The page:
"I thought I recognized that idea from somewhere. Oh well. How about you go and sit down in front of the computer and maybe an idea will come to you." Matt's Mom suggested.

Matt replied, "Okay."

Chapter II: Utter strangeness

Walking down the hall, Matt thought about a movie he had seen recently, and remembered his favorite line from the movie, "What, behind the rabbit?" "No you fool, it IS the rabbit." Matt laughed as he remembered the conversation between two people about a killer rabbit. His mind began to digress as several more strange lines occurred to him, and he thought about adding those to his story, but suddenly he remembered that that would be plagiarism, and he could get in big trouble because of that.

Chapter III: Now back to our show

As Matt sat down at his computer, he began to realize the full extent of his doom. The cube had come and said, "Hi, I'm staying for a month!" In other words, Writers Block had settled upon him. There were only two ways to get past it; either he'd have to get some spikes and climb over it, or he'd have to get a triangular shaped object and hack through it.

"I might as well find some relaxing music on the radio or in my assortment of music files on my computer," Matt thought.

After a minute of ear-drum destroying because of static and horrible music on the radio, Matt happily turned it off and looked on his computer. He sorted through about two dozen music files and finally picked one that he liked.

"Hey, I know! How about you write about a person who gets lost in a forest and then has to find his way back?" Matt's Mom suddenly called as she walked into Matt's room.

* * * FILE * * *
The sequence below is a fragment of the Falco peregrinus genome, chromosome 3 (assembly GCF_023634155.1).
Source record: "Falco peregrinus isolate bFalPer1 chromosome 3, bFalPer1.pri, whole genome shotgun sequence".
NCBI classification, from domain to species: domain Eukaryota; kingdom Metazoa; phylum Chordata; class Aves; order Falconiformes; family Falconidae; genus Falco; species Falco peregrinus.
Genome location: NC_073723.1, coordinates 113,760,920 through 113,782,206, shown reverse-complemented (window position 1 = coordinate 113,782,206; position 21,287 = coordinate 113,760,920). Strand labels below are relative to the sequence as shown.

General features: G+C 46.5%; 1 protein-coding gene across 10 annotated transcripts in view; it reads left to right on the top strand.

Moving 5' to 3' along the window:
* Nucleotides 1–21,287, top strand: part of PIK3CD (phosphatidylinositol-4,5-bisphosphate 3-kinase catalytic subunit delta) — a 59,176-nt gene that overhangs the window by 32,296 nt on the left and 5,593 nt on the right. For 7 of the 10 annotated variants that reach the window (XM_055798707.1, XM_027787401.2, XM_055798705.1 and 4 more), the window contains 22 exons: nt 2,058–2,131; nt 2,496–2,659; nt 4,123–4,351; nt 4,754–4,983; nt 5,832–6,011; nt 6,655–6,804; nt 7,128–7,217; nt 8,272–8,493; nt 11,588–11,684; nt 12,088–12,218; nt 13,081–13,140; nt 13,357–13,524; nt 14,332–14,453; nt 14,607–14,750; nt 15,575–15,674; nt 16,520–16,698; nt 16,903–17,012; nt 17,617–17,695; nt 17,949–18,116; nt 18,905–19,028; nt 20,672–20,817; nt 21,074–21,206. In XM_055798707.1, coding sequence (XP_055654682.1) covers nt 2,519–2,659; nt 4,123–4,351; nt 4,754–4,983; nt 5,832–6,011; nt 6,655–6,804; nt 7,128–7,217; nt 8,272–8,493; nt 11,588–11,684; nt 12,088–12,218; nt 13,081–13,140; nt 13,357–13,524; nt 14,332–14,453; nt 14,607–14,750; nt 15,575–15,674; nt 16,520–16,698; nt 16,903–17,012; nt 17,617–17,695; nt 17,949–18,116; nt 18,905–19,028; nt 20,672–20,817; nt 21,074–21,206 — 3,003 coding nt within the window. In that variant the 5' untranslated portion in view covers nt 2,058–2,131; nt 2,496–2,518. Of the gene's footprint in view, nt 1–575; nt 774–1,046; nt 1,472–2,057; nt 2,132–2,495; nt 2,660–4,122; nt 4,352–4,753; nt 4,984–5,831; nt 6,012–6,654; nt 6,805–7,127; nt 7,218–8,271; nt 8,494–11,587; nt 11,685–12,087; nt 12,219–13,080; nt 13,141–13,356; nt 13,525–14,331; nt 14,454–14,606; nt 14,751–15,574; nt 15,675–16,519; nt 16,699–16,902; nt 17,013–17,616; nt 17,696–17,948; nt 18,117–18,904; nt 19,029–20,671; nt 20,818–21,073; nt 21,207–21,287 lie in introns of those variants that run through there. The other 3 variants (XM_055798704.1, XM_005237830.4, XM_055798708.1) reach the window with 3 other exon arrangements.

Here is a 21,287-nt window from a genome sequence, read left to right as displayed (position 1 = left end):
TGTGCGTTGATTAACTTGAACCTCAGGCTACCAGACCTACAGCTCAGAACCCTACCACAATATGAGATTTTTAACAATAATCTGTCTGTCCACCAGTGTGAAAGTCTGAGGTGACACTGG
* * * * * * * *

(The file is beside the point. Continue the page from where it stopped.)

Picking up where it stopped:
"Umm... yeah. I doubt my English teacher's going to like that, and it's also really stupid," Matt skeptically replied.

"You're probably right."

"I think I've got writers' block," Matt admitted as a shudder coursed down his back, "I guess I'll just try that idea with the guy climbing a mountain that I thought of a while ago."

Narrator again! Well, Matt's admitted it. He has Writers' Block. He's also taken the first triangular object and is now starting to hammer it into the cube, so he can eventually get past writers block, and write a story!

Chapter IV: What's to be done about the cube?

Yes, the horrible cube, the one thing that writers hate the most besides having something published and realizing the publisher spelled their last name wrong. Now, let's return to Matt, and see what's going through his mind...

"I feel like someone's going through my mind," thought Matt, "but who can read people's minds? Oh well. I don't have any idea of what to write. Those story starters make me sick, and the only ideas I've ever thought of are so lousy my English teacher would probably send me back to second grade."